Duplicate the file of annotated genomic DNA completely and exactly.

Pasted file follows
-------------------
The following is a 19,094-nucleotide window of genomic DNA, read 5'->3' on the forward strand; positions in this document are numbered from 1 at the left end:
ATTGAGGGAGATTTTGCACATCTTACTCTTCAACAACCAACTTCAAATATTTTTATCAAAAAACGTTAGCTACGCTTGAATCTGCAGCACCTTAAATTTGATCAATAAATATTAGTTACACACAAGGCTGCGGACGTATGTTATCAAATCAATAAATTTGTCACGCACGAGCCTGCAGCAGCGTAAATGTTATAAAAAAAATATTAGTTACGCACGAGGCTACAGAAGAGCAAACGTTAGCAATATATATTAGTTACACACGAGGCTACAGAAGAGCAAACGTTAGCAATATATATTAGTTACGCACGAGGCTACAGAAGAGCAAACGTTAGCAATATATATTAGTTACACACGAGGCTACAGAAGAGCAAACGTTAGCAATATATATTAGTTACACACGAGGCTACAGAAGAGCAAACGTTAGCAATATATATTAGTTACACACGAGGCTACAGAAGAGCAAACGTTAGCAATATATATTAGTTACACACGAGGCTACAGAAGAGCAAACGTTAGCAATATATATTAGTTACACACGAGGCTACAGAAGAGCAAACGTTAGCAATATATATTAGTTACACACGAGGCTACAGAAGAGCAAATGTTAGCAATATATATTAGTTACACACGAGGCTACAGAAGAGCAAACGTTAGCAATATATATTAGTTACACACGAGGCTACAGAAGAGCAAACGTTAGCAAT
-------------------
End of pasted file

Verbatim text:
The following is a 19,094-nucleotide window of genomic DNA, read 5'->3' on the forward strand; positions in this document are numbered from 1 at the left end:
ATTGAGGGAGATTTTGCACATCTTACTCTTCAACAACCAACTTCAAATATTTTTATCAAAAAACGTTAGCTACGCTTGAATCTGCAGCACCTTAAATTTGATCAATAAATATTAGTTACACACAAGGCTGCGGACGTATGTTATCAAATCAATAAATTTGTCACGCACGAGCCTGCAGCAGCGTAAATGTTATAAAAAAAATATTAGTTACGCACGAGGCTACAGAAGAGCAAACGTTAGCAATATATATTAGTTACACACGAGGCTACAGAAGAGCAAACGTTAGCAATATATATTAGTTACGCACGAGGCTACAGAAGAGCAAACGTTAGCAATATATATTAGTTACACACGAGGCTACAGAAGAGCAAACGTTAGCAATATATATTAGTTACACACGAGGCTACAGAAGAGCAAACGTTAGCAATATATATTAGTTACACACGAGGCTACAGAAGAGCAAACGTTAGCAATATATATTAGTTACACACGAGGCTACAGAAGAGCAAACGTTAGCAATATATATTAGTTACACACGAGGCTACAGAAGAGCAAACGTTAGCAATATATATTAGTTACACACGAGGCTACAGAAGAGCAAATGTTAGCAATATATATTAGTTACACACGAGGCTACAGAAGAGCAAACGTTAGCAATATATATTAGTTACACACGAGGCTACAGAAGAGCAAACGTTAGCAAT